A few simple words began to impress upon my heart, not from a voice from above, but from a place deep inside my being: Abide in me. Abide in my love.
The whole experience lasted, I don't know how long, maybe 30 minutes? I got what I came for, but not what I expected. I met God, and it was Silence.
A peace that surpasses understanding filled my soul, and a smile of sweet surrender graced my face.
A view of the Oregon Trail along the Wyoming/Utah border.
After visiting Zion National Park, I spent the next week in Park City, UT. The outdoorsy lifestyle of this small town nestled against the Wasatch mountains provided a perfect place for realigning with my new unsettled life. In the mornings, I explored local trails or sat outside on the deck of my Airbnb and read. In the evenings, it was more of the same.
Not knowing anyone in the area, I had to set aside my introversion and practice my cringe-worthy small talk skills with locals. My eagerness to connect with someone prompted an overniceness and willingness to chat. However, after about ten minutes of conversation, the exhaustion set in, followed by the panic of having no idea what to say next. I had to remind myself that I encouraged this conversation, and I had to stick with it.
After Park City, I headed north to Idaho. Abandoning the freeways and interstates for two-lane highways, I finally felt as if I was truly getting away from the constant noise and frenzy of life (yes, even life in quarantine can be filled with noise). A repetition of yellow warning signs featuring silhouetted wildlife and messages of free-range cattle added to the sense that I was somewhere new. There is both a thrill and discomfort that accompanies this feeling. Leaving the comfort of familiarity behind and stepping into the tension of the new, one becomes open to possibility.
After stopping for a world-famous raspberry shake in Garden City, UT, I crisscrossed the Utah/Wyoming/Idaho border for miles following the famous Oregon Trail. Progress was slow as I discovered many "I've got to get a picture of this" moments as the highway rolled through hidden valleys and opened to mountain vistas.
Back in LA, where time and convenience were of the essence, I could open my gated car garage with the click of a button. When I arrived at my Airbnb, a sturdy home on the Teton County plain, four sheep lay in front of the gate. My instructions said to "shoo" the sheep away, open the gate, and come on in. I hopped out of my car and approached the lounging animals. The sheep stared at me, and I stared back at them. After some coaxing and clapping, followed by a fit of pleading, the sheep moved off the drive, and I pushed open the gate. Two dogs ran toward me, tails wagging, eager to welcome their new guest. I drove through the gate, hopped out of the car again, and swung the gate closed, careful not to let loose any animals. "I can relax now," I thought to myself, "no one here is in a hurry."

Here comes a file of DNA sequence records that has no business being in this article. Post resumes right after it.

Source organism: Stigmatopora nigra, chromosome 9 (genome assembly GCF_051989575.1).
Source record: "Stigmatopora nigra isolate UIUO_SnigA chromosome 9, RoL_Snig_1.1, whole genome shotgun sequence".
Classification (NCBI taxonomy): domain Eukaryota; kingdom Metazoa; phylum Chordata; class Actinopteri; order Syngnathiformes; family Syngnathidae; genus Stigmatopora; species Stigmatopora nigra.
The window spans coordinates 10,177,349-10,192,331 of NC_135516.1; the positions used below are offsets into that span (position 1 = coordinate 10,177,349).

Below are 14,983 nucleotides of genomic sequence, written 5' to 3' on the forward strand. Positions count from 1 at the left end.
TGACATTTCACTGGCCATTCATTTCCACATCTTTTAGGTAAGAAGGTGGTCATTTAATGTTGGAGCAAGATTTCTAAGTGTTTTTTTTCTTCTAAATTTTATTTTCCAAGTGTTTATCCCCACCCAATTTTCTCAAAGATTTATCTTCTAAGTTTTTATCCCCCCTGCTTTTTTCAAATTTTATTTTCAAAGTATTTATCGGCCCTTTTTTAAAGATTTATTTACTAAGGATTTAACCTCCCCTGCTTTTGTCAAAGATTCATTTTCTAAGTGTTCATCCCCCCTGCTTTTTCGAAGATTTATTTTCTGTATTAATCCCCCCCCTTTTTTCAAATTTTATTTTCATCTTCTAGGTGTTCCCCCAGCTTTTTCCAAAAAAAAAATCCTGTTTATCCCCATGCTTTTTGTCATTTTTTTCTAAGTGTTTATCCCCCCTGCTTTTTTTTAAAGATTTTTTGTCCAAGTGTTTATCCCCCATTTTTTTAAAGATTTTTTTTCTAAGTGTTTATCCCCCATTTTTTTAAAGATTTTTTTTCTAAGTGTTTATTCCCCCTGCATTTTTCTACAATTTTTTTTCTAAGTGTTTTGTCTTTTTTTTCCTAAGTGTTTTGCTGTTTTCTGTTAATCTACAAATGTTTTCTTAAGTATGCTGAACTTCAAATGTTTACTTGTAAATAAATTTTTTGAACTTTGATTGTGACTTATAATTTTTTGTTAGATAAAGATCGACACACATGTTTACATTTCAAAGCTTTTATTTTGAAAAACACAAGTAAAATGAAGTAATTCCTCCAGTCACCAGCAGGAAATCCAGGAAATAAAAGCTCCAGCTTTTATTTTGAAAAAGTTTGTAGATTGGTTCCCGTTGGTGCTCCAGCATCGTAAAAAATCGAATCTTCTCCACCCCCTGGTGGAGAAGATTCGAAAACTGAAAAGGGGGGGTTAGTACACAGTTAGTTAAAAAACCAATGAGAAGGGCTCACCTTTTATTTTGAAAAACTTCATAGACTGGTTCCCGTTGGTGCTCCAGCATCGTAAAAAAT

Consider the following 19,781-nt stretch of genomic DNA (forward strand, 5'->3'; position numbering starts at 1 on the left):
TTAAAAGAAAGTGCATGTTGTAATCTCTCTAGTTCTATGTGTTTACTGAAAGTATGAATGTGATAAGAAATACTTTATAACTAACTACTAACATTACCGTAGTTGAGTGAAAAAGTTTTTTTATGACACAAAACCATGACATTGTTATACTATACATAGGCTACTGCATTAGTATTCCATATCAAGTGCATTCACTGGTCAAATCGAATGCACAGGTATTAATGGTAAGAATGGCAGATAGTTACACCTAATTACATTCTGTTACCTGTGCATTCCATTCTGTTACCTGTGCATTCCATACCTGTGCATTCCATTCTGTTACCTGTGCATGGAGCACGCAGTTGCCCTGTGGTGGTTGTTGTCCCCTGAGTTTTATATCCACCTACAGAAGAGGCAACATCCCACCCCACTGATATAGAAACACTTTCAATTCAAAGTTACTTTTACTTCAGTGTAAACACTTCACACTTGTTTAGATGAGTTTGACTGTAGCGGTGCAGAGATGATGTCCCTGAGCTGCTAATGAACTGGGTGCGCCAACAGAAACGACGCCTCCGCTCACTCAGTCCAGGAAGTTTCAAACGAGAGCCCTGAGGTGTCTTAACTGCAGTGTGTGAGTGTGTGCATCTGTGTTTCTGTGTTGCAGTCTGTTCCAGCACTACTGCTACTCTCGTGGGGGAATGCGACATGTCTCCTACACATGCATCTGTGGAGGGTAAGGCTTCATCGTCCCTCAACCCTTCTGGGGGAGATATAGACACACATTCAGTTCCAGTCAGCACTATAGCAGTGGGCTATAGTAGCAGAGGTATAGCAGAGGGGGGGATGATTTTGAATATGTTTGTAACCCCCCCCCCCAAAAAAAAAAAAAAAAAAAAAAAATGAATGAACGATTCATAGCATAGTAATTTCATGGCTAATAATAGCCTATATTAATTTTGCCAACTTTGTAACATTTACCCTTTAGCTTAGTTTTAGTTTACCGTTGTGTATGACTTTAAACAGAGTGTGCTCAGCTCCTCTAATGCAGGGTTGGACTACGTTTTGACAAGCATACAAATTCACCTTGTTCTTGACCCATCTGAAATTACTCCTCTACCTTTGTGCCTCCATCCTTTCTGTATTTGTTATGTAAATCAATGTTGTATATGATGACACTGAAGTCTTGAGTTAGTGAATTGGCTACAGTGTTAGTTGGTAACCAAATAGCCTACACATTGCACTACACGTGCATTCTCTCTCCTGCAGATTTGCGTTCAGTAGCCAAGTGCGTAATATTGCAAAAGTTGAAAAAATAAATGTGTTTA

When I met Andy, my host, he offered his hand. I hesitated, then shook his hand. His was the first hand I'd shaken in the five months since the pandemic began. "Should I wear a mask?" I asked. "Nah. Unless you feel like you need to," was his response as he led me into his home. The pandemic—or the concern over COVID—had not reached this corner of the world.
I met two young travelers, Fernando and Esther, coincidentally also from Los Angeles, working remotely, as I was. I welcomed the company. We laughed together one evening as Fernando (of Asian and Latino descent) recalled as a child the day that he realized he wasn't white. Esther charmed Andy into taking us flyfishing, a first experience for all three of us.
On the second night, Andy shared his story. He served three tours in Iraq. This house he built near the Tetons was his "therapy." He became overcome with emotion telling us about the nonprofit he started to reunite retired military dogs with their handlers. "Those dogs saved so many lives… it's only right." He described the pure, tearful joy when a soldier reunites with his or her dog. In Andy, I saw a man working with the shadows in his soul. He was a good man who cared deeply about others while doing his best to reconcile his personal suffering with a desire for inner peace.